Ehrenfest’s example (Walkden 2010) is a simple illustration. Let an urn \(U_1\) contain 100 numbered balls and \(U_2\) be an empty urn. Each second, one ball is moved from one urn to the other, according to the measurement of events that produce numbers from 1 to 100. By Kac’s lemma, the expected return time to (almost) all balls in \(U_1\) is of (nearly) \(2^{100}\) s, which is about \(3 \times 10^{12}\) times the age of the Universe. Boltzmann already had an intuition of this phenomenon, in the study of the recurrence time in ergodic dynamics, of gas particles for example, see Cecconi et al. (2012).

  11. 11.

    The dimension of an attractor is the number of effective degrees of freedom.

  12. 12.

    Our footnote: see Lynch (2008), Chibbaro et al. (2014).

  13. 13.

    For example, with one dimension far exceeding the age of the Universe in seconds, yotta of yottabytes.

  14. 14.

    Appeared in Putnam Mathematical Competition in 1953 and in the problem section of the American Mathematical Monthly in 1958 (Problem E 1321).

  15. 15.

    This is a Ramsey type problem: the aim is to find out how large the party needs to be to guarantee similar pairwise acquaintanceship in (at least) one group of three people.

  16. 16.

    The function K is incomputable.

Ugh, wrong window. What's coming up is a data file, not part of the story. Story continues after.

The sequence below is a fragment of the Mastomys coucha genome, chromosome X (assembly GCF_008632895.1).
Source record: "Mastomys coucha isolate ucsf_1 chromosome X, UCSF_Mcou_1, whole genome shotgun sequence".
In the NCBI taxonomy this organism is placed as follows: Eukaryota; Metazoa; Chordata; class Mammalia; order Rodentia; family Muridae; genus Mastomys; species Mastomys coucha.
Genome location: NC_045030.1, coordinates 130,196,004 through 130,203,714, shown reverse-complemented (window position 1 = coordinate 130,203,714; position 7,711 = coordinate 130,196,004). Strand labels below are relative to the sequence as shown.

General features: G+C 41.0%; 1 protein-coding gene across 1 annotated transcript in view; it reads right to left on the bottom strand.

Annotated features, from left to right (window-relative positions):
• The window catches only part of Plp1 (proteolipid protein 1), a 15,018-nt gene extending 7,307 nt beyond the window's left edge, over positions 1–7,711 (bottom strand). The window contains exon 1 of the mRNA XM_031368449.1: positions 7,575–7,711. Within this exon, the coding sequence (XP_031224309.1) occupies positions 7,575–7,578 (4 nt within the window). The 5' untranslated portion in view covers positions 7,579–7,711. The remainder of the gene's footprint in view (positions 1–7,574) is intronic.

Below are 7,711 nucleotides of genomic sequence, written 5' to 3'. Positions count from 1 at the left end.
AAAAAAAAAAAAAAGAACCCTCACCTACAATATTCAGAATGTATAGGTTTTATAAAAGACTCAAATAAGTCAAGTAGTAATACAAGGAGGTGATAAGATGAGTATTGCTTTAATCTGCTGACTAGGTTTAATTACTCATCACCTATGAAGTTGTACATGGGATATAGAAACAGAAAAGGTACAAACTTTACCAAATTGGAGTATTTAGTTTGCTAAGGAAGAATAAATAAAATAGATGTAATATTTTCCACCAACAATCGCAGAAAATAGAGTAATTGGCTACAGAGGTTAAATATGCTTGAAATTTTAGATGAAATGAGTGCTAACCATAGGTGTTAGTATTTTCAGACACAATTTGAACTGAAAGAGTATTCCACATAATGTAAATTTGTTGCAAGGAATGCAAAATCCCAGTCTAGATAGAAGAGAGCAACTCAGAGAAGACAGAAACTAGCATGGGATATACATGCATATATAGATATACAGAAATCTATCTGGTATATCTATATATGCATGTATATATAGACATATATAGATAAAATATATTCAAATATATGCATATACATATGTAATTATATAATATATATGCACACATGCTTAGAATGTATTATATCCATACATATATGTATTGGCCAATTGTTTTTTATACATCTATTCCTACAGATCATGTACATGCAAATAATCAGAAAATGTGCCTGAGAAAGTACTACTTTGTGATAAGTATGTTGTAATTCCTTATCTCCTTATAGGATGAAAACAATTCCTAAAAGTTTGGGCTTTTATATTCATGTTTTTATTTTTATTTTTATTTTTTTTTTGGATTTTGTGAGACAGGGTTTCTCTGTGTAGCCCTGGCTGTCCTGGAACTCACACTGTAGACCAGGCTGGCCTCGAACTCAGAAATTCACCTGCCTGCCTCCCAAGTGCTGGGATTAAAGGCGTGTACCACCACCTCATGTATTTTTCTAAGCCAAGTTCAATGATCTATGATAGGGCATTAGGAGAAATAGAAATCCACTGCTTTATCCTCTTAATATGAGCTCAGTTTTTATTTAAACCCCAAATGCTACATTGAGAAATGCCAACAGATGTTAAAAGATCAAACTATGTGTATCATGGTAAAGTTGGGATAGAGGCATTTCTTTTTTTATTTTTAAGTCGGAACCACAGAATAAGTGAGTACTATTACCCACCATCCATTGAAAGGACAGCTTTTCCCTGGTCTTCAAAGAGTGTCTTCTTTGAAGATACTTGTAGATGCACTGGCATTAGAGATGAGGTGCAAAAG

17. 17.

    Traditionally, \(K_U\) is called Kolmogorov complexity associated to U.

  18. 18.

    The number of strings x of length n having \(K(x) \ge n-m\) is greater or equal to \(2^{n}-2^{n-m}+1\).

  19. 19.

    In view of results discussed in Sect. 6, they cannot have all properties associated with randomness.

  20. 20.

    For every x, Zip(x) is an incompressible string for Zip, but for some x, Zip(x) is compressible by U.

  21. 21.

    \(10^{82}\) is approximately the number of hydrogen atoms in the observable Universe.

  22. 22.

    Latin: with this, therefore because of this.

  23. 23.

    Latin: after this, therefore because of this.

  24. 24.

    The danger of purely speculative theories in today’s physics is discussed in Ellis and Silk (2014).

  25. 25.

    The big data can be used for scientific testing of hypotheses as well as for testing scientific theories and results.


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The authors have been supported in part by Marie Curie FP7-PEOPLE-2010-IRSES Grant. Longo’s work is also part of the project “Lois des dieux, des hommes et de la nature”, Institut d’Etudes Avancées, Nantes, France. We thank A. Vulpiani for suggesting the use of Kac’s lemma, G. Tee for providing historical data and A. Abbott, F. Kroon, H. Maurer, J. P. Lewis, C. Mamali, R. Nicolescu, G. Smith, G. Tee, A. Vulpiani and the anonymous referees for useful comments and suggestions.

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Correspondence to Giuseppe Longo.

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Italian: were not born to live like brutes, but to pursue virtue and knowledge.

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Calude, C.S., Longo, G. The Deluge of Spurious Correlations in Big Data. Found Sci 22, 595–612 (2017).

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  • Big data
  • Ergodic theory
  • Ramsey theory
  • Algorithmic information theory
  • Correlation